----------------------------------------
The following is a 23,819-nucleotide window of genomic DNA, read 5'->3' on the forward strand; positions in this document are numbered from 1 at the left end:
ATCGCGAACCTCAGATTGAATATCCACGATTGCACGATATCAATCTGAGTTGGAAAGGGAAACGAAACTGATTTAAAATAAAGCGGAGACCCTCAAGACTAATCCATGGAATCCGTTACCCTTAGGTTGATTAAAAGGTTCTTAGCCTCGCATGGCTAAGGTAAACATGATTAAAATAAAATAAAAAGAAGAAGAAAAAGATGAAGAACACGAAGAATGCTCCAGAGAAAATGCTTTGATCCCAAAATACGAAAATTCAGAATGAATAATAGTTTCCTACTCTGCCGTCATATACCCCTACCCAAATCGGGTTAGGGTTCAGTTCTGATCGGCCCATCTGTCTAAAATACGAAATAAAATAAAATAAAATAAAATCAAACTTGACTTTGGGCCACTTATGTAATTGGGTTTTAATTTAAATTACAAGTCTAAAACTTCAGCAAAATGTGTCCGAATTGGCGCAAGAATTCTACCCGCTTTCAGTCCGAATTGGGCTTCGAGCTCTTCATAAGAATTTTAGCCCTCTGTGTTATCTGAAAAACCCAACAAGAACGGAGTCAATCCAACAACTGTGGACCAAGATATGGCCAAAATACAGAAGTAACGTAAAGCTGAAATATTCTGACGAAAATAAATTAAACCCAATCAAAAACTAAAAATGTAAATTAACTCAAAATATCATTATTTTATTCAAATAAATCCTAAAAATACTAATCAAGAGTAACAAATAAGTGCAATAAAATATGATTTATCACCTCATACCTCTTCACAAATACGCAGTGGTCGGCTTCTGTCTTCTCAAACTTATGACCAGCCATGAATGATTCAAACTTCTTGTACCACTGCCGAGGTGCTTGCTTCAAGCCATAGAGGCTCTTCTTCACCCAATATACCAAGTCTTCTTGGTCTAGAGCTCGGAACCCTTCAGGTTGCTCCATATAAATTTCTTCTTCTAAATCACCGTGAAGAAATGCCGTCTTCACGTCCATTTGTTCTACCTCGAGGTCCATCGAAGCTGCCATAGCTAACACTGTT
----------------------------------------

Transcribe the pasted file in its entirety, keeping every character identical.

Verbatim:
The following is a 23,819-nucleotide window of genomic DNA, read 5'->3' on the forward strand; positions in this document are numbered from 1 at the left end:
ATCGCGAACCTCAGATTGAATATCCACGATTGCACGATATCAATCTGAGTTGGAAAGGGAAACGAAACTGATTTAAAATAAAGCGGAGACCCTCAAGACTAATCCATGGAATCCGTTACCCTTAGGTTGATTAAAAGGTTCTTAGCCTCGCATGGCTAAGGTAAACATGATTAAAATAAAATAAAAAGAAGAAGAAAAAGATGAAGAACACGAAGAATGCTCCAGAGAAAATGCTTTGATCCCAAAATACGAAAATTCAGAATGAATAATAGTTTCCTACTCTGCCGTCATATACCCCTACCCAAATCGGGTTAGGGTTCAGTTCTGATCGGCCCATCTGTCTAAAATACGAAATAAAATAAAATAAAATAAAATCAAACTTGACTTTGGGCCACTTATGTAATTGGGTTTTAATTTAAATTACAAGTCTAAAACTTCAGCAAAATGTGTCCGAATTGGCGCAAGAATTCTACCCGCTTTCAGTCCGAATTGGGCTTCGAGCTCTTCATAAGAATTTTAGCCCTCTGTGTTATCTGAAAAACCCAACAAGAACGGAGTCAATCCAACAACTGTGGACCAAGATATGGCCAAAATACAGAAGTAACGTAAAGCTGAAATATTCTGACGAAAATAAATTAAACCCAATCAAAAACTAAAAATGTAAATTAACTCAAAATATCATTATTTTATTCAAATAAATCCTAAAAATACTAATCAAGAGTAACAAATAAGTGCAATAAAATATGATTTATCACCTCATACCTCTTCACAAATACGCAGTGGTCGGCTTCTGTCTTCTCAAACTTATGACCAGCCATGAATGATTCAAACTTCTTGTACCACTGCCGAGGTGCTTGCTTCAAGCCATAGAGGCTCTTCTTCACCCAATATACCAAGTCTTCTTGGTCTAGAGCTCGGAACCCTTCAGGTTGCTCCATATAAATTTCTTCTTCTAAATCACCGTGAAGAAATGCCGTCTTCACGTCCATTTGTTCTACCTCGAGGTCCATCGAAGCTGCCATAGCTAACACTGTT